By:: Tyler Colborn
“Who wants to be a Protestant?” asked the Catholics of the 1520’s. “Who wishes to be free the British Crown?” asked the Tories of the 1770’s. Who doesn’t like segregation?” asked the apostles of Jim Crow in the 1960’s. “What’s wrong with this generation?” ask the elders of every generation.
Inter-generational scorn has seemingly increased in recent years; old people actually live older, and blistering advances in technology have led to blistering changes in societal norms and culture.
So, blame it on the nature of society, right? Everything’s changing too much for our grandparents to keep up with, and it’s as simple as that. If you want to get political about it, you can repeat a modern mantra: “Society marches on.” That is, progressivism will always beat conservatism in the “culture wars.” Should we accept that the young majority is always right?
I have a different idea of what’s behind the issue, or perhaps, a more specific idea; the inherent values of society have changed as a result of the aforementioned technological advances. However, they haven’t changed for the better, and this isn’t just something to blame on children or on parents.
Society used to be based on kindness and courtesy, uniquely human traits. Kindness and courtesy are the easiest ways to get people to like you in a hypothetical “small town,” where everyone is seeing all aspects of your personality at all times. But in the modern age, where people can put on a digital face, and are increasingly isolated by this digital technology, it’s extremely easy to rely on ‘charisma’- the third value to base a culture upon.
Charisma isn’t like kindness and courtesy. While it has its place in society, it can never be purely for the benefit of other people; it will always be a selfish skill, intended for one’s own benefit. However, the ideal of ‘charisma’- of being liked by other people for one’s personality and not necessarily one’s actions- can be used for the betterment of society. When people feel they’re respected by society for being themselves, they’re more likely to give back. Charisma offers more rewards than simple kindness and courtesy.
It’s the same reason that some people give to support capitalism. When some people can gain wealth, power and social status so easily (if they’re smart and/or hardworking), they’re much more inclined to do things that can advance society technologically.
However, this encroaching of charisma as a value at the forefront of society has had consequences on the mindsets of modern youth. Everyone wants to work for their own gain- not society’s, not other people’s- and the increasing idolization of simple celebrities is to blame. More and more, everyday people are looking to famous people as paragons of virtue. And the “#metoo” movement’s exposure of Hollywood’s underbelly is telling us what that can cause.
In the old days, there was never even a hope that a commoner could become royalty. Certainly the occasional fairytale would entertain the idea, but deep in most peasant’s minds, they knew they were stuck at their station. This wasn’t a good thing, per se, but the opposite, aiming solely to become notable or rich, is much worse, and it’s happening today. Celebrities are treated as royalty, but American society acts as if anyone can become one. The resulting paradox produces overly-ambitious Americans, unsatisfied with the average lives they can realistically lead. When success is valued above simple living, satisfaction among normal people takes a nosedive.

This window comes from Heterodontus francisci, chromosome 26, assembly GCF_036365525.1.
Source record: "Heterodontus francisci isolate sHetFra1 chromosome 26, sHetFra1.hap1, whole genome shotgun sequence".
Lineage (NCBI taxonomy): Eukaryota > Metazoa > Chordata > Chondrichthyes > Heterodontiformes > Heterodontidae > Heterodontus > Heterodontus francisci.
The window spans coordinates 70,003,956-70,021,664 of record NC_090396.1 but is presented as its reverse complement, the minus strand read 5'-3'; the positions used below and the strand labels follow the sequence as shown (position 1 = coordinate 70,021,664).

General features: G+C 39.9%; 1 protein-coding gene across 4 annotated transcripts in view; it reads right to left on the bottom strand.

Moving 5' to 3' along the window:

Yes, the ‘American Dream’, as many people interpret it, has had a bad impact on society because the “American Dream” isn’t, at its core, about being anything or anybody that you want to. It’s about being happy and free, but if you can only be happy while you’re successful, it can’t do anything for you.
This new dynamic of personal motivation can’t maintain itself and caught in the crossfire are modern children and young adults, trying to find their own identities in a world of idealized egotists and scummy celebrities. So, the people who can live up to society’s new, unrealistic standards of unfettered charm are pushed up on a pedestal, and the average-day people of yesteryear are pushed down. What has happened to the middle class has happened just as readily to people, because society has become an economy of coolness.
This is happening in developed nations across the world; young people, especially men, are being pushed to the periphery. Technology doesn’t make people cold because they’re ‘always looking at their phones’- it’s never as simple as that. The culture that modern technology breeds doesn’t want anyone to be ‘boring’ or even just ‘normal’. Even living a simple life has become a game of politics, and everyone is suffering for it.
Society furthers itself with selflessness, but it has become selfish. The things that make humanity unique aren’t like the “alphas of the wolf pack.” Humanity is based on true cooperation, with its unique values- kindness and courtesy- taken to their greatest extremes. No other species has the mindfulness to be truly courteous or kind. This unorthodox self-awareness yields a responsibility to do what’s best for everyone, even when it may not benefit oneself.